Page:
If Jerry Pinkney ever stopped by 7-Imp—somehow that seems unattainable in my mind and perhaps I should stop that stinkin’ thinkin’—I’d probably faint.
Alison McGhee’s Only a Witch Can Fly (Feiwel & Friends, August 2009), illustrated by Taeeun Yoo, who stopped by here last week to have breakfast with me. She shared one spread from the book and two studies, all pictured below:
Antoinette Portis’ A Penguin Story (HarperCollins. Must have been January ’09, though some online sources are telling me December ’08). I saw this earlier this year but didn’t post about it. Portis hasn’t made a misstep yet. Think I can get her to stop by 7-Imp one day?
All the World (Beach Lane Books, September 2009), written by Liz Garton Scanlon and illustrated by Marla Frazee. Liz and Marlee visited me in September for gingerbread pancakes, and Marla shared lots of art and sketches, pictured below. She also said this, which made me squealy-happy. You’ll probably see this again at 7-Imp, since I plan to post it as often as possible, ’cause it’s dead-on is what it is:
I assume that the child reading a picture book is not yet a reader of words, and so they still have the remarkable gift of being an expert picture-reader. This seems to me to be one of the few skills we possess as children and then lose as we age. It makes the picture book audience the most discerning, observant, critical, and appreciative group that we illustrators will ever have the privilege of serving. Imagine playing a violin in front of world-class violinists. When we illustrate a picture book, we are drawing pictures for an audience of picture-reading virtuosos. If it doesn’t scare and humble us as illustrators, then we aren’t paying enough attention to what these pre-readers are able to see.
You can click on most of these images below to enlarge:
White Noise: A Pop-Up Book for Children of All Ages by David A. Carter. This was published at the end of October, it seems, by Little Simon. I know nothing about it. Gasp! Come to think of it, I represent the pop-up folks of the world pretty poorly here at 7-Imp, don’t I? Must fix that.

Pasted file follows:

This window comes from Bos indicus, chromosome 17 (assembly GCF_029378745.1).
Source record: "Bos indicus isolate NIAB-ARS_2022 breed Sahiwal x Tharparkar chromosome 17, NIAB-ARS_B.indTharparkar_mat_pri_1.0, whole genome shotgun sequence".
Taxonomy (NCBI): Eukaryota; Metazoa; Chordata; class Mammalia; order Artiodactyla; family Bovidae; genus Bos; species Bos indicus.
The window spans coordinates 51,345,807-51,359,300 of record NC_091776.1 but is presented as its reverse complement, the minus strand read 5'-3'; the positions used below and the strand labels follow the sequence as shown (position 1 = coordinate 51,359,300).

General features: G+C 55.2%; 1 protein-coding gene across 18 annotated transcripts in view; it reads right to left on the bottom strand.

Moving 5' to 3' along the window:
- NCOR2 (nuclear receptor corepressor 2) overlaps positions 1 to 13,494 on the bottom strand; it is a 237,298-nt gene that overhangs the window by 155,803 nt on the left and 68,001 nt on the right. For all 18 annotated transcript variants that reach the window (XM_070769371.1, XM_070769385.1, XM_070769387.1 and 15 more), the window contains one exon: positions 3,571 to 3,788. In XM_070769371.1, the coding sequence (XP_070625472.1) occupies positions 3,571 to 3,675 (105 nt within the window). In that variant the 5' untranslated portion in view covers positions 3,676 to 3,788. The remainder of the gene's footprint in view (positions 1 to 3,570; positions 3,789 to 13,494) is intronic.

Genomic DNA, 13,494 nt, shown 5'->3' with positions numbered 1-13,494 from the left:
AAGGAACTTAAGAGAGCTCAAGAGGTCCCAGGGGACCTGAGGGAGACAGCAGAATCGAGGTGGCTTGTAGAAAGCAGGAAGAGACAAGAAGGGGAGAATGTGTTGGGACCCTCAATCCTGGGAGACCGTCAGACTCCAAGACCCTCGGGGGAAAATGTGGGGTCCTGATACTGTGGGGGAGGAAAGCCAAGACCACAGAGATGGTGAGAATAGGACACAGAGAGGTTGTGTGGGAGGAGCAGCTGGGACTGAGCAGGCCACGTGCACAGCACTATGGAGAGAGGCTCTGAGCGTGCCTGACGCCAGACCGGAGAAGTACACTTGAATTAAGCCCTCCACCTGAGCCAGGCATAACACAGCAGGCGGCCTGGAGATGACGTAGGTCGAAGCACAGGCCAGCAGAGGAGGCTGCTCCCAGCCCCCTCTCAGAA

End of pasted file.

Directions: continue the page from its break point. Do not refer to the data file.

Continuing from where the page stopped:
The Crazy-Long but Necessary Copyright Info:
YUMMY. Copyright © 2009 by Lucy Cousins. Reproduced by permission of the publisher, Candlewick Press on behalf of Walker Books, London.
MOONSHOT: THE FLIGHT OF APOLLO 11. Copyright © 2009 by Brian Floca. Published by Richard Jackson Books/Atheneum Books for Young Readers, New York, NY. Images are courtesy of Brian Floca © 2009. All rights reserved.
THE ODD EGG. Copyright © 2009 by Emily Gravett. Reproduced by permission of the publisher, Simon & Schuster, New York, NY.
ONLY A WITCH. Text copyright © 2009 by Alison McGhee. Illustrations copyright © 2009 by Taeeun Yoo. Published by Feiwel & Friends, New York, NY. Spread and studies from the book are courtesy of Taeeun Yoo © 2009. All rights reserved.
ALL THE WORLD. Text copyright © 2009 by Liz Garton Scanlon. Illustrations copyright © 2009 by Marla Frazee. Published by Beach Lane Books/Simon & Schuster, New York, NY. Sketches and illustrations from ALL THE WORLD are courtesy of Marla Frazee © 2009. All rights reserved.